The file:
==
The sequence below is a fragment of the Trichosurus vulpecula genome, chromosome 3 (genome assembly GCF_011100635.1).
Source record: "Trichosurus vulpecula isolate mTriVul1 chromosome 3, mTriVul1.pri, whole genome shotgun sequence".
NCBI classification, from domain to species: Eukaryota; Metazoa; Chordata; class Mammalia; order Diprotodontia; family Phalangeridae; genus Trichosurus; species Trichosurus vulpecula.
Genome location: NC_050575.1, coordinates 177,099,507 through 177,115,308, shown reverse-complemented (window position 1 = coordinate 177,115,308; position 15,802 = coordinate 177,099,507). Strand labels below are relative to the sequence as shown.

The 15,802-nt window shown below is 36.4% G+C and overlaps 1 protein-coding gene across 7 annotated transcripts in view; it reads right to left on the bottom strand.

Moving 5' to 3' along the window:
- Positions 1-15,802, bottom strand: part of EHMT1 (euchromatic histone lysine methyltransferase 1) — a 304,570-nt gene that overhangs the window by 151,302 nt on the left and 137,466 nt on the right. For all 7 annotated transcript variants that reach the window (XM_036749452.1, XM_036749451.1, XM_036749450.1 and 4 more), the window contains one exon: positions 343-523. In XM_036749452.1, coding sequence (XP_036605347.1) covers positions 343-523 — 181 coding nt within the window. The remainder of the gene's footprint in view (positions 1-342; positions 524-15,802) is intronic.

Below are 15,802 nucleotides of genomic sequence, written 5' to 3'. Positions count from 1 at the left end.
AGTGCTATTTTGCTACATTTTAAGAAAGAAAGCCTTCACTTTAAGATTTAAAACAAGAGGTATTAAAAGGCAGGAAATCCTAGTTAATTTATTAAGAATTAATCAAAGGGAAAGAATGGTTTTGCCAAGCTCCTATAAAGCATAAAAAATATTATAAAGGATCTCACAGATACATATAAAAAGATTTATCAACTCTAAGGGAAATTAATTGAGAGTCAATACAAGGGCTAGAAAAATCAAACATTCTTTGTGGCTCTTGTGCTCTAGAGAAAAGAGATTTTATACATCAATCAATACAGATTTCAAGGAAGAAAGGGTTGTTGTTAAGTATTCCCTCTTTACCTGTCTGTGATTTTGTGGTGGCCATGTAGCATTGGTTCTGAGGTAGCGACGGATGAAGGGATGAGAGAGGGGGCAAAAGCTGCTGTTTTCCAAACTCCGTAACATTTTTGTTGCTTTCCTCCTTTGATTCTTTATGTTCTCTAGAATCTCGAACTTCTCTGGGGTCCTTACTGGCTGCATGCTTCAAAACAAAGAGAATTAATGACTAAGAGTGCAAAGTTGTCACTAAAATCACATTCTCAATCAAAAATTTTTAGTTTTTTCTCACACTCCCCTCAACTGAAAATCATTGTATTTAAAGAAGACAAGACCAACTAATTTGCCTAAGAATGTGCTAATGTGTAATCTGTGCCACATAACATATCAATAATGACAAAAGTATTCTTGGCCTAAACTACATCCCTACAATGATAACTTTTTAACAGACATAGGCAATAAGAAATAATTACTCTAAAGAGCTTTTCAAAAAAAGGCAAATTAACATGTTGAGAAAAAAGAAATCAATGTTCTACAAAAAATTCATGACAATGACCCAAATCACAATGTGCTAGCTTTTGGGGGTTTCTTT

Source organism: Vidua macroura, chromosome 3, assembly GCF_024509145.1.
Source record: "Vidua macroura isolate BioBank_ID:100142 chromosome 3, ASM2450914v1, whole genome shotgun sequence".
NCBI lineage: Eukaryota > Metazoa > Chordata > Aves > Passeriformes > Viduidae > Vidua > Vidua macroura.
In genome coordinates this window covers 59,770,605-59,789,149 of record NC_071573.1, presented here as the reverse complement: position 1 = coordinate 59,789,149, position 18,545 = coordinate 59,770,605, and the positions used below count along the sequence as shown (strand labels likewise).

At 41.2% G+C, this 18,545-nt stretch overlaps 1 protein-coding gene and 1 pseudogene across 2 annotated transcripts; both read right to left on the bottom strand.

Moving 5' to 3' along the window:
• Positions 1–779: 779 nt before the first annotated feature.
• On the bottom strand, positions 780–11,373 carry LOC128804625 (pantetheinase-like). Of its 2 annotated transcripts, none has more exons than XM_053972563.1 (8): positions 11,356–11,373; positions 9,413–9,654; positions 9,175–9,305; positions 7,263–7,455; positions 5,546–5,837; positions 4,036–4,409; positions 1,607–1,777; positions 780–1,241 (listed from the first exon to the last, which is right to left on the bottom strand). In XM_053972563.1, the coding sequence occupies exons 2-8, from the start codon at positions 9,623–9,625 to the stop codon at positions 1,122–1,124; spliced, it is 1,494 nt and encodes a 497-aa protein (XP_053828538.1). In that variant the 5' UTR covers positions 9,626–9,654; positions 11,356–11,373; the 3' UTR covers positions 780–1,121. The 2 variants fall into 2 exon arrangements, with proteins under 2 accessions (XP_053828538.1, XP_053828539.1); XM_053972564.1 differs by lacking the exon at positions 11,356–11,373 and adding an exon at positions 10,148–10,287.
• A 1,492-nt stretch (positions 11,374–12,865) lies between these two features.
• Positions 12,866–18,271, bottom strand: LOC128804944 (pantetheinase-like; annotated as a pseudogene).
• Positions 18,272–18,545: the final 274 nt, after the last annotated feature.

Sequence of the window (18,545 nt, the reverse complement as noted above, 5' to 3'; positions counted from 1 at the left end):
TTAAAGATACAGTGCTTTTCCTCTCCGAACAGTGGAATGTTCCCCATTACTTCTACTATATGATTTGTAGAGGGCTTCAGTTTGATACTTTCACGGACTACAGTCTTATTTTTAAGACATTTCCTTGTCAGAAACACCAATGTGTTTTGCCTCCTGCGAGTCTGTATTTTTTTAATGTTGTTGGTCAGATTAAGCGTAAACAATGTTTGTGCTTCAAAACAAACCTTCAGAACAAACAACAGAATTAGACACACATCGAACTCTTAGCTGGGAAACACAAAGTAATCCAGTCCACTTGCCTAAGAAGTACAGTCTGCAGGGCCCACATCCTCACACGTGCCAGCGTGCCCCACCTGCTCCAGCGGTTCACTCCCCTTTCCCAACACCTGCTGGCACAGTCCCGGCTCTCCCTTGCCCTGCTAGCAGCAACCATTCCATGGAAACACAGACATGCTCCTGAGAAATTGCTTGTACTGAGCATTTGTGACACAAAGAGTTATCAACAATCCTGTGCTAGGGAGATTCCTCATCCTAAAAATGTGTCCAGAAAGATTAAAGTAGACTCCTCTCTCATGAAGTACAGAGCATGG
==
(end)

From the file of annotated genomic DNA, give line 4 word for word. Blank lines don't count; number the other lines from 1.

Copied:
Genome location: NC_050575.1, coordinates 177,099,507 through 177,115,308, shown reverse-complemented (window position 1 = coordinate 177,115,308; position 15,802 = coordinate 177,099,507). Strand labels below are relative to the sequence as shown.